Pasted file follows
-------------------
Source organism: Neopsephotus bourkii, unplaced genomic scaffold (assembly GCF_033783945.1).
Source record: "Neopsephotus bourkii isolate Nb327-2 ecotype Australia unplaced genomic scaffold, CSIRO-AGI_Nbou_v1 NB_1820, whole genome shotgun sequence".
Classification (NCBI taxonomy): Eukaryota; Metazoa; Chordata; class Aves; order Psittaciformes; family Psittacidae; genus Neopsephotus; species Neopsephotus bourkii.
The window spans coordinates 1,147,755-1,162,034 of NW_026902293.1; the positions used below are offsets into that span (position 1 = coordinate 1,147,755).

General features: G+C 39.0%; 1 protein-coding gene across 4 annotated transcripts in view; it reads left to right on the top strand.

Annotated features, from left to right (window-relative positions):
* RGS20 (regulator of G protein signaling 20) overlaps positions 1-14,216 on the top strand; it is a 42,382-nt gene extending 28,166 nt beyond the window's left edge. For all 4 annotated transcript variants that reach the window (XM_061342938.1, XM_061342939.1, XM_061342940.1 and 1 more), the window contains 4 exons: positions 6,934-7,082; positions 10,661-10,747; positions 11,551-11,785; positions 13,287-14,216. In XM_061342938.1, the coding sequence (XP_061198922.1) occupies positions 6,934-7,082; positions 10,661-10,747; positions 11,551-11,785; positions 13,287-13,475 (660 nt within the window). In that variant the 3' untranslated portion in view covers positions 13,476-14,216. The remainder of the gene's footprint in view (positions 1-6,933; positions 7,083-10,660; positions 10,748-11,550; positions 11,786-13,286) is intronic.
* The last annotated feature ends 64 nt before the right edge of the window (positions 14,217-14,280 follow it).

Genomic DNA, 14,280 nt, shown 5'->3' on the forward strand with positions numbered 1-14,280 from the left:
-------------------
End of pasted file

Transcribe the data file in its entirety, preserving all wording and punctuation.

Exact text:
Source organism: Neopsephotus bourkii, unplaced genomic scaffold (assembly GCF_033783945.1).
Source record: "Neopsephotus bourkii isolate Nb327-2 ecotype Australia unplaced genomic scaffold, CSIRO-AGI_Nbou_v1 NB_1820, whole genome shotgun sequence".
Classification (NCBI taxonomy): Eukaryota; Metazoa; Chordata; class Aves; order Psittaciformes; family Psittacidae; genus Neopsephotus; species Neopsephotus bourkii.
The window spans coordinates 1,147,755-1,162,034 of NW_026902293.1; the positions used below are offsets into that span (position 1 = coordinate 1,147,755).

General features: G+C 39.0%; 1 protein-coding gene across 4 annotated transcripts in view; it reads left to right on the top strand.

Annotated features, from left to right (window-relative positions):
* RGS20 (regulator of G protein signaling 20) overlaps positions 1-14,216 on the top strand; it is a 42,382-nt gene extending 28,166 nt beyond the window's left edge. For all 4 annotated transcript variants that reach the window (XM_061342938.1, XM_061342939.1, XM_061342940.1 and 1 more), the window contains 4 exons: positions 6,934-7,082; positions 10,661-10,747; positions 11,551-11,785; positions 13,287-14,216. In XM_061342938.1, the coding sequence (XP_061198922.1) occupies positions 6,934-7,082; positions 10,661-10,747; positions 11,551-11,785; positions 13,287-13,475 (660 nt within the window). In that variant the 3' untranslated portion in view covers positions 13,476-14,216. The remainder of the gene's footprint in view (positions 1-6,933; positions 7,083-10,660; positions 10,748-11,550; positions 11,786-13,286) is intronic.
* The last annotated feature ends 64 nt before the right edge of the window (positions 14,217-14,280 follow it).

Genomic DNA, 14,280 nt, shown 5'->3' on the forward strand with positions numbered 1-14,280 from the left: